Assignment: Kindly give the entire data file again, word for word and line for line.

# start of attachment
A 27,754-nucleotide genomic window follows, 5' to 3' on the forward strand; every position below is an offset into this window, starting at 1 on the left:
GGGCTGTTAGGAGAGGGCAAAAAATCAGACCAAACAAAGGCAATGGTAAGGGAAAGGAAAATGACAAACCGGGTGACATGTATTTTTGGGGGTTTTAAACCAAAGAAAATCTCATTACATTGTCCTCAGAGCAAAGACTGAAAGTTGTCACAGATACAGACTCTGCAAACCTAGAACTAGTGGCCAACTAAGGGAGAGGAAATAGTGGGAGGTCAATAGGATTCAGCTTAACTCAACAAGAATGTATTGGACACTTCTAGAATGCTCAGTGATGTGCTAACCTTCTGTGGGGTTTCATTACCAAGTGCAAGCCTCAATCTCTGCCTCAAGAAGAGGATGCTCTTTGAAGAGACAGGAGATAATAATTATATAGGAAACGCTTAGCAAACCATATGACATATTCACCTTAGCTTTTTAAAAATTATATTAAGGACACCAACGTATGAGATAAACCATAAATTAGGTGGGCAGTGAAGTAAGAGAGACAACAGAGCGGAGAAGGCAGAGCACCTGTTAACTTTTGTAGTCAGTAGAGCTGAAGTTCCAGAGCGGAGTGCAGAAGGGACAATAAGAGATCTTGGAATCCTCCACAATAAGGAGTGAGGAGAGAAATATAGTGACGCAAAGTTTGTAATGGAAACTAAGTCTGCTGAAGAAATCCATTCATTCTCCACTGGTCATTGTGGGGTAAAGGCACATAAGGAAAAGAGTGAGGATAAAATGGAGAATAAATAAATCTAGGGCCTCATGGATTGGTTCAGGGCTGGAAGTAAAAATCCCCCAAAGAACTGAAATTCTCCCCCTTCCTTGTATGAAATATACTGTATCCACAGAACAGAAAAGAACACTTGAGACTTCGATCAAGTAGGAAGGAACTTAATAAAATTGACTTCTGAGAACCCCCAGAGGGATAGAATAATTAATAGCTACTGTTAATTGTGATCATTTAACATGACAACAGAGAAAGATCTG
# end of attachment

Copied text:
A 27,754-nucleotide genomic window follows, 5' to 3' on the forward strand; every position below is an offset into this window, starting at 1 on the left:
GGGCTGTTAGGAGAGGGCAAAAAATCAGACCAAACAAAGGCAATGGTAAGGGAAAGGAAAATGACAAACCGGGTGACATGTATTTTTGGGGGTTTTAAACCAAAGAAAATCTCATTACATTGTCCTCAGAGCAAAGACTGAAAGTTGTCACAGATACAGACTCTGCAAACCTAGAACTAGTGGCCAACTAAGGGAGAGGAAATAGTGGGAGGTCAATAGGATTCAGCTTAACTCAACAAGAATGTATTGGACACTTCTAGAATGCTCAGTGATGTGCTAACCTTCTGTGGGGTTTCATTACCAAGTGCAAGCCTCAATCTCTGCCTCAAGAAGAGGATGCTCTTTGAAGAGACAGGAGATAATAATTATATAGGAAACGCTTAGCAAACCATATGACATATTCACCTTAGCTTTTTAAAAATTATATTAAGGACACCAACGTATGAGATAAACCATAAATTAGGTGGGCAGTGAAGTAAGAGAGACAACAGAGCGGAGAAGGCAGAGCACCTGTTAACTTTTGTAGTCAGTAGAGCTGAAGTTCCAGAGCGGAGTGCAGAAGGGACAATAAGAGATCTTGGAATCCTCCACAATAAGGAGTGAGGAGAGAAATATAGTGACGCAAAGTTTGTAATGGAAACTAAGTCTGCTGAAGAAATCCATTCATTCTCCACTGGTCATTGTGGGGTAAAGGCACATAAGGAAAAGAGTGAGGATAAAATGGAGAATAAATAAATCTAGGGCCTCATGGATTGGTTCAGGGCTGGAAGTAAAAATCCCCCAAAGAACTGAAATTCTCCCCCTTCCTTGTATGAAATATACTGTATCCACAGAACAGAAAAGAACACTTGAGACTTCGATCAAGTAGGAAGGAACTTAATAAAATTGACTTCTGAGAACCCCCAGAGGGATAGAATAATTAATAGCTACTGTTAATTGTGATCATTTAACATGACAACAGAGAAAGATCTG